According to the data released last month by Cambridge Energy Research Associates (IHS CERA), oil and gas upstream project costs are poised to “begin an ascend back to pre-recession levels.” (See Chart)
IHS CERA noted the upward volatility in the underlying sectors that comprise its Upstream Capital Costs Index (UCCI) such as steel, and yard and fabrication. A weaker U.S. dollar and a shortage of skilled labour also played into the rising costs. The index peaked in Q3 2008 after climbing 230% since the base year 2000, and has fallen 13% since the peak.
On the operation side, IHS CERA Upstream Operating Costs Index was up 2% in the 6-month period from Q3 2009 to Q1 2010, pointing to “the upswing in onshore service rates, increased material input prices and escalating manpower costs.”
Since both indexes measure the data before the BP Macondo blowout, the oil spill in the Gulf only adds more uncertainty and impetus to the trend of increasing costs.
Asian Energy Demand Push
Energy consultancy Douglas-Westwood indicated China will be the key driver of global oil demand growth, about half of total. As much as people are worried about a “slowdown” in China, a less than double-digit growth still translates into increasing energy demand. (By the way, Goldman Sachs just “downgraded” the 2010 growth prospect of China to 10.1%.)
Not to make this too lengthy a discussion regarding the Asian energy demand trajectory–particularly from China—and the prospect of peaking “easy” world oil supplies, I will simply refer to the following charts and data from Douglas-Westwood:
Market Push – Risk On Rest of the Year
Last but not least, the following factors suggest fund managers could be looking to put on the inflation trade (risk on)–short the dollar and long commodity and equity–probably through the rest of the year.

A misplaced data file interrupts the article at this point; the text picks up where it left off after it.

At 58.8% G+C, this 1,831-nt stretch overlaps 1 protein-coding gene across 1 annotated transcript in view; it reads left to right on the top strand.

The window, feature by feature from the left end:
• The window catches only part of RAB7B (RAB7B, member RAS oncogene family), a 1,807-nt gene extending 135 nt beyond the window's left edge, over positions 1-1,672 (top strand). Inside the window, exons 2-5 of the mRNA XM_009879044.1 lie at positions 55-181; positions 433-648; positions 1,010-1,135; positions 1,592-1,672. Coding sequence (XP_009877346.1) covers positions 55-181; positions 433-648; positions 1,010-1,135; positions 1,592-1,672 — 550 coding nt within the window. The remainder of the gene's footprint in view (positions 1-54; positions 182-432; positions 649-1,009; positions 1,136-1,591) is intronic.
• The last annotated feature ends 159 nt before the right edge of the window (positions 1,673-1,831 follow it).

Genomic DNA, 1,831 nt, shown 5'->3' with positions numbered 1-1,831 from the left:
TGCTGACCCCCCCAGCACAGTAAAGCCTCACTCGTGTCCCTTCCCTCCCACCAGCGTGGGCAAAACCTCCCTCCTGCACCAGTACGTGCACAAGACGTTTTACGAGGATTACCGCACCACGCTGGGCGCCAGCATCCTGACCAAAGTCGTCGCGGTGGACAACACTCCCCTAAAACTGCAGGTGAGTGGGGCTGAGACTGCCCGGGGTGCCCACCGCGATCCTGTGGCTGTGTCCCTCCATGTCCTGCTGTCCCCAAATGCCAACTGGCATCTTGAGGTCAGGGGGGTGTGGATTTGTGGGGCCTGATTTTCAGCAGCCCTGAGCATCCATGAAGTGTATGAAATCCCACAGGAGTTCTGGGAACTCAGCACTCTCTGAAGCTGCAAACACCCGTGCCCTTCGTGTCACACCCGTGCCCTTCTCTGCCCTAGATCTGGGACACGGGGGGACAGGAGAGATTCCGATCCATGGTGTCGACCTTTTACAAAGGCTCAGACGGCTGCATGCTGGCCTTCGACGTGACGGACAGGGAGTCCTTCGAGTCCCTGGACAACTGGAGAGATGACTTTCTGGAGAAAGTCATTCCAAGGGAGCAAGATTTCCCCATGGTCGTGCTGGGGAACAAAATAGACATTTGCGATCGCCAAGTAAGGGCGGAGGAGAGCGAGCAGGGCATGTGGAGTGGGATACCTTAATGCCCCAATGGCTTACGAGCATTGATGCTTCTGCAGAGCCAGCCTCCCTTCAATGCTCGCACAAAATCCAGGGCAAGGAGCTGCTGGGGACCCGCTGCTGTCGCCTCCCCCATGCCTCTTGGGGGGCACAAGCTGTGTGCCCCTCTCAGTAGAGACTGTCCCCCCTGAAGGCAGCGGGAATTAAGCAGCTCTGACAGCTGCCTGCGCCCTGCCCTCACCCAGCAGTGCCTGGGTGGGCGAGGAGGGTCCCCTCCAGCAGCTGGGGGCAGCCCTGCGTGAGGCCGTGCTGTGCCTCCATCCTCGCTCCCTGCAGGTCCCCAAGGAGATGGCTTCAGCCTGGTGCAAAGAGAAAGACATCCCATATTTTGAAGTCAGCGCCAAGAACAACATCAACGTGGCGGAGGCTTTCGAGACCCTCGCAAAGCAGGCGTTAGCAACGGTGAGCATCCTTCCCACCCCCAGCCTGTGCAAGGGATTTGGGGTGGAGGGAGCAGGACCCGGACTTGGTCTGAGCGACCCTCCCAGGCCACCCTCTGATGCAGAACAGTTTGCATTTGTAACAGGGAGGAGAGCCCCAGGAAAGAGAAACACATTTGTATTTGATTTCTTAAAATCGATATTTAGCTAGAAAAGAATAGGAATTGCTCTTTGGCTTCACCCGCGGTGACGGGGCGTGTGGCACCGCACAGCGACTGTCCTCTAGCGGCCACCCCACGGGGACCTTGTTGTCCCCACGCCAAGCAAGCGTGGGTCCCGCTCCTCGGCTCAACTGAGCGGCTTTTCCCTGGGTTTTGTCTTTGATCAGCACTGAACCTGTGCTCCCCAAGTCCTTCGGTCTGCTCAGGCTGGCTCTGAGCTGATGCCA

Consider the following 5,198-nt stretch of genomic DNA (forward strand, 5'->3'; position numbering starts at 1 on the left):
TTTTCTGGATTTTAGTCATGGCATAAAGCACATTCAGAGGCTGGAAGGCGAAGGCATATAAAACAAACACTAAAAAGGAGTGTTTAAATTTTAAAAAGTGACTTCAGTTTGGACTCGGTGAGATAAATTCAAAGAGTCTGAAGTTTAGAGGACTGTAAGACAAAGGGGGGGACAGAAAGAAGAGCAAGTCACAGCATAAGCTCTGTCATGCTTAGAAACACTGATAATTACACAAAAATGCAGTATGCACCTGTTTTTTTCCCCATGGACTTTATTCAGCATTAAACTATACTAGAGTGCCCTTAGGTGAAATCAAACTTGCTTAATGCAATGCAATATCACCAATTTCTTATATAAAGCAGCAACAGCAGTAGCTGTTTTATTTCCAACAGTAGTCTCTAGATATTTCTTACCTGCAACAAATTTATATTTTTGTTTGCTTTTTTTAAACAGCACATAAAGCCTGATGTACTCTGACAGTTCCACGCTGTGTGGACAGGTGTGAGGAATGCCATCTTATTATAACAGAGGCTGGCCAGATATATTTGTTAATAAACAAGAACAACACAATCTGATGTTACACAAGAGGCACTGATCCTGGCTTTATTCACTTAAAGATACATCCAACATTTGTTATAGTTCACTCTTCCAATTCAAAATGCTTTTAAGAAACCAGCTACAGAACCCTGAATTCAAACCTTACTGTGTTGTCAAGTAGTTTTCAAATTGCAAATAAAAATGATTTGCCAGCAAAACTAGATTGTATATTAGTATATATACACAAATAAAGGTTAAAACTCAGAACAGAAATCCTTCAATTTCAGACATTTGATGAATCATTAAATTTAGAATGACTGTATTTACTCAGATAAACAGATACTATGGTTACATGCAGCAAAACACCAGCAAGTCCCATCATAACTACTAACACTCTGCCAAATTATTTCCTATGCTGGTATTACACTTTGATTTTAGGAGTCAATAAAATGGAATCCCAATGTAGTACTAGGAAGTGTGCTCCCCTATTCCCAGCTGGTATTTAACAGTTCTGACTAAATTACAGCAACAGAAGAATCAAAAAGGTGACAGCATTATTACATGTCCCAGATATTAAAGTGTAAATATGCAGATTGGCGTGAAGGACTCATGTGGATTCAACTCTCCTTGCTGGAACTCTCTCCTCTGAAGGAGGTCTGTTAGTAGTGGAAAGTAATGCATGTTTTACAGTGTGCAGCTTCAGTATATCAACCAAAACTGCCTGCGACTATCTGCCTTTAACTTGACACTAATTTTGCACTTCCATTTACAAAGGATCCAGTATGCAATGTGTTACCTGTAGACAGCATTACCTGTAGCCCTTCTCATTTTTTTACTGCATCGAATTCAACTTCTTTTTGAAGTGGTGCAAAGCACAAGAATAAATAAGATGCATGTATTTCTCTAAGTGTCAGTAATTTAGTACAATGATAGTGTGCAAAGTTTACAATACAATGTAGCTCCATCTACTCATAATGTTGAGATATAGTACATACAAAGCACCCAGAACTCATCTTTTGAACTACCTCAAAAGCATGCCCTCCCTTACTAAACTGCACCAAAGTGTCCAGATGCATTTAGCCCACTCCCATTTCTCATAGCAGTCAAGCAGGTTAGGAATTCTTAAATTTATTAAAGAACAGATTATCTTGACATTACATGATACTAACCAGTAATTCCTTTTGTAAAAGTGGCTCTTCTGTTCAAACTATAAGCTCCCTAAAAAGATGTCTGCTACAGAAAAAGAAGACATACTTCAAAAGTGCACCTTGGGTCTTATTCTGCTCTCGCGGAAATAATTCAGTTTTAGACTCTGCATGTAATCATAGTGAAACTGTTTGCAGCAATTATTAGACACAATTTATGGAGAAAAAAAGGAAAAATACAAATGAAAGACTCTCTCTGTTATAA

- The broad market pull-back last week
- Start of a new quarter and earnings season
- Low intrest rate (near-zero in the U.S.)
- Current high correlation between commodity and equity
- A market-friendly Congress in an election year
In fact, for much of the June month, crude oil had resumed its historical inverse relationship with dollar before the big panic button got triggered. (See Chart)
If we take a look around the globe, the long term higher dollar risk should become evident. European governments have taken on massive austerity measures amid concerns about their credit ratings. Meanwhile, China is also implementing various tightening measures amid concerns over inflation and possible asset bubbles.
A weak dollar will translate into higher commodity prices, including crude oil. A break of the dollar index (DXY) below 80 could single-handedly send crude oil soaring to the range of $85 to $90 a barrel. DXY 52-week low now sits at 74.17.
On the other hand, the U.S. seems more inclined to keep deficit spending to fight off deflation (a misperception, read here) and to stimulate growth.
OPEC “Accustomed to” $100 Oil
Even though many have dismissed OPEC’s influence on the world energy market; nevertheless, with roughly 40% share of global oil production, what the cartel will or will not do still matters.
In January of this year, several OPEC members including Kuwait and Libya basically told reporters that OPEC will not act as long as oil prices are under $100.
Right now, the main factor that will determine oil prices in 2010 and 2011 is the pace of global oil demand recovery following the Great Recession.
Based on the factors discussed here, barring a world double-dip recession or depression as warned by some economists, we will likely see crude oil reach $85-$90 a barrel by the end of 2010, and $100 by 2011.
Of course, the ongoing geopolitical tension in the oil producing regions of Middle East and Africa will only hasten the arrival of a triple-digit oil price.
Dian L. Chu, Economic Forecasts & Opinions